What is exercise snacking for seniors?

Exercise snacking is applicable for anyone of any age, you just need to tailor it to your own ability. Incorporating some form of strength work is key, so you might like to try easy at-home exercises you can do in ten minutes, or learn how to use dumbbells.

If you know you have issues with joints or mobility, it can be a good idea to give those particular areas some focus for a few ten minute sessions, such as trying some knee strengthening exercises, or some mobility exercises. Alternatively, if you want to focus on toning up your upper body, you could learn how to get rid of bingo wings or try my pick of the best bicep exercises.

Exercise snacking instructions

Couple dancing together
©Getty Images / skynesher

It’s easy to say do some movement for five or ten minutes a few times a day, but that’s no good if you don’t know how to start. Kate Sheehan shares her top tips:

Focus on muscle strengthening exercise

“As we age, we experience a decrease in muscle mass, size, and strength, as our muscles produce less force. A fitness survey conducted by Don McCauley showed that 55% of people over 65 did not have enough quad and glute strength to rise from an armchair unaided. With our increased sedentary lifestyles and the belief that we will experience limited strength and mobility in older age, these numbers make sense. However, it is never too late to build muscle mass and strength.

By doing twice weekly muscle strengthening exercises, we can continue to live independently as we get older, as well as sustain blood glucose levels; improve balance and maintain body weight as building muscles uses energy and improves metabolism; improve our mental fitness; and fight off cancer (strength training twice weekly can reduce cancer overall by almost a third, 31%).

This does not need to be lifting weights in the gym but could include using our body weight or daily objects, such as bicep curls using shopping bags or tinned foods, doing calf raises whilst waiting for the kettle to boil, toe raises while talking on the phone, or side leg raises while working at a standing desk, which is a great way to work our side hip muscles that may help prevent falls.”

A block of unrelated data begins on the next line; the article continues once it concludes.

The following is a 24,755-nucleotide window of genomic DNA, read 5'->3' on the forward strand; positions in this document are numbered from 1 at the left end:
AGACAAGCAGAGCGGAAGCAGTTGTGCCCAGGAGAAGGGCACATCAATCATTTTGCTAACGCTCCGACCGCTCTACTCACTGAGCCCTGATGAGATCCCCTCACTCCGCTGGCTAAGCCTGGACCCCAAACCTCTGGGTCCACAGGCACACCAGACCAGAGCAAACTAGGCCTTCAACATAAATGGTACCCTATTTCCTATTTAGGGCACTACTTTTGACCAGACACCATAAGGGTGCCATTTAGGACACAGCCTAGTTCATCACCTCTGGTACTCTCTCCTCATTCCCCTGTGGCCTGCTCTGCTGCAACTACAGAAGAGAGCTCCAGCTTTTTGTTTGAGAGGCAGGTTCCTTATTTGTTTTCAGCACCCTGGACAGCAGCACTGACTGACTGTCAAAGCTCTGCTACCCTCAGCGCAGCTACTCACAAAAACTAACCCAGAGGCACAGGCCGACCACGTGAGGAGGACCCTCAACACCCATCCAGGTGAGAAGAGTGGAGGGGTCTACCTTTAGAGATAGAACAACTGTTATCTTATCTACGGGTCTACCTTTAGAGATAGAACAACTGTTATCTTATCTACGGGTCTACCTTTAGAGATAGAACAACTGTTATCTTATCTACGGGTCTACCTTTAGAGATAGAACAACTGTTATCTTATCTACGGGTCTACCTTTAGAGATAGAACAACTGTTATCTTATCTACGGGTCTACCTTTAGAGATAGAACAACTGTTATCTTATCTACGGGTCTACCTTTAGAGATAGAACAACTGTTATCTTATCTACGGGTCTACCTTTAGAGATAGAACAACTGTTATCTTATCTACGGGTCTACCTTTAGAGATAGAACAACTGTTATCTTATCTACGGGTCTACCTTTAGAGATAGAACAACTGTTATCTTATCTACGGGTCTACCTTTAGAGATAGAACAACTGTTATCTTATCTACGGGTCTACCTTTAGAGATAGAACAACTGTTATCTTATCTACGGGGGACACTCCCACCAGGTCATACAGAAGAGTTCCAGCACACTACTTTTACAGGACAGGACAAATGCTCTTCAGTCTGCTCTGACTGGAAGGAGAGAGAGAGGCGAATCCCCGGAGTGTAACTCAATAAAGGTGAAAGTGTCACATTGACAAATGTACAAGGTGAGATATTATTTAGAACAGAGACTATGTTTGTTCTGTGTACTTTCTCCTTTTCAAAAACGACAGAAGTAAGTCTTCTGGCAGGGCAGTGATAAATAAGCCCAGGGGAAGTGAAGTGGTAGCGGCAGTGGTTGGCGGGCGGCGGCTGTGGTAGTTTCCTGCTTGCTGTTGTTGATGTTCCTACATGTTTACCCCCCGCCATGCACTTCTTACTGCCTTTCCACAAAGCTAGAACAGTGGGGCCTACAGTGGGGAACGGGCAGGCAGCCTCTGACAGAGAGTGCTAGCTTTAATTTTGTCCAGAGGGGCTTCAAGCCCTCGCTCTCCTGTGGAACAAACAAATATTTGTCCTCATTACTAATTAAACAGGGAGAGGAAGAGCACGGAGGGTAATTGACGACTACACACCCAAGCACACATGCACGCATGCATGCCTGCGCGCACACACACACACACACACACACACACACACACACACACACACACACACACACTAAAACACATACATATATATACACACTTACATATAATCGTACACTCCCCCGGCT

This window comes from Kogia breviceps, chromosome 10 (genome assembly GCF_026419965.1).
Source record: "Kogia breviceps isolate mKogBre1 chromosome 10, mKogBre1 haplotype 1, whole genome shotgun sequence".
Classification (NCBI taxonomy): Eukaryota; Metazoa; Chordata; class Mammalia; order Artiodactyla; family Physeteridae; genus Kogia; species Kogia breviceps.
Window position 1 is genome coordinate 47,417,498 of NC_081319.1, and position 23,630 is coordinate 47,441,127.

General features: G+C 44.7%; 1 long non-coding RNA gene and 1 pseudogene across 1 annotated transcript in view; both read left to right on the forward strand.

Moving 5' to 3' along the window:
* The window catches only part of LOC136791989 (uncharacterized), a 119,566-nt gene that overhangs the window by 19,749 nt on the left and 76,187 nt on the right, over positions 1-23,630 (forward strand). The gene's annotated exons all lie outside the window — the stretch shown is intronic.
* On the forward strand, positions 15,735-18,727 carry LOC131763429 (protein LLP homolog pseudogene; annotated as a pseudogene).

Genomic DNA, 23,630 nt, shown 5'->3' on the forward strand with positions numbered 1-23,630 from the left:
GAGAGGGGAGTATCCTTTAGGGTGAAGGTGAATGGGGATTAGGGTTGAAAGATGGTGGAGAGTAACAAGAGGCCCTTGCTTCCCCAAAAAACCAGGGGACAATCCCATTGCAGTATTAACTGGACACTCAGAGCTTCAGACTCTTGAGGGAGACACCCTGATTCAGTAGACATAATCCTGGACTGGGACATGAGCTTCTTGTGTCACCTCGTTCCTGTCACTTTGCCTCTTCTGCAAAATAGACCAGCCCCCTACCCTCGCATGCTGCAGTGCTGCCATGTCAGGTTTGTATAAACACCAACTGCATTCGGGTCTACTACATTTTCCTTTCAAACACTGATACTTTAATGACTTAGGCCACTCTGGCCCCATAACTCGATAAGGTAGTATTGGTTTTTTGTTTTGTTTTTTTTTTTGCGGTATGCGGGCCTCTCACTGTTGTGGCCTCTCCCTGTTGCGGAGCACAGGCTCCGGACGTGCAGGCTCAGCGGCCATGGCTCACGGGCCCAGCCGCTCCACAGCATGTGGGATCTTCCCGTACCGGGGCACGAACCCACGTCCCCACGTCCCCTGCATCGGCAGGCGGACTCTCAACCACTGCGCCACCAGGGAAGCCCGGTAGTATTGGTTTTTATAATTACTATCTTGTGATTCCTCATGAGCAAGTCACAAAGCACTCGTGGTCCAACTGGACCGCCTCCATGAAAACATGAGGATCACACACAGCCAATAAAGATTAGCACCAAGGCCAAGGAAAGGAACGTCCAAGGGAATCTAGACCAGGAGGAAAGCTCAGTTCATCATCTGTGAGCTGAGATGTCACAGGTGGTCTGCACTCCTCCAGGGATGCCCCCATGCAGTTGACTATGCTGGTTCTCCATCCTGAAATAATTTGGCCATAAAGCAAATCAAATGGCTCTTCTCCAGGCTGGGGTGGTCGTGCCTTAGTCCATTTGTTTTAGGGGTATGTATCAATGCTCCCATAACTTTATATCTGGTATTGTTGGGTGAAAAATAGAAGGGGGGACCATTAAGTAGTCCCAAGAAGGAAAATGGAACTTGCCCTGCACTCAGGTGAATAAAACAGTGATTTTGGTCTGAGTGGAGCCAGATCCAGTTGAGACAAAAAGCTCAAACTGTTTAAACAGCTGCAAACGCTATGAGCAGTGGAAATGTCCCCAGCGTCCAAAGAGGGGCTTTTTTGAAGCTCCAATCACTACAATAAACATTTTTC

Keep moving - walking could save your life

“Everyone seems to think that running is better than walking when it comes to exercise benefits, but research is now showing that brisk walking can reach moderate to high intensity exercise, which gets the heart rate up, encourages blood circulation and burns energy. Running can be impactful on the joints so is not for everyone, especially as we get older. This is good not only for our physical but mental health, as walking with friends reduces the amount of time we spend alone and indoors.”

Find something you love doing

“If we know that exercise is good for us, then why do we avoid it? We have come to think of exercise as work or a punishment. This often leads to many of us to giving up exercising all together. The problem is that many of us who struggle with exercising consistently, have not found a form of exercise that we enjoy, so we put it off. Try a variety of different exercises and stick with the activity that you enjoy most.”

Buddy up with a friend to exercise

“Finding someone that we can exercise with will help hold us to our well-made plans, as we are less likely to make excuses with a friend or loved one than we are with ourselves. So, find someone who will hold you accountable. This will also help to improve your wellbeing through social connection.”

Becky Fuller is a senior digital writer for Yours.co.uk. She is also a fully qualified personal trainer and strength coach, specialising in fitness and wellbeing for over 50s. Prior to joining Yours, Becky was a fitness writer for Saga, and a freelance entertainment and theatre journalist. Becky is passionate about helping people to move well and discover the many benefits of strength training.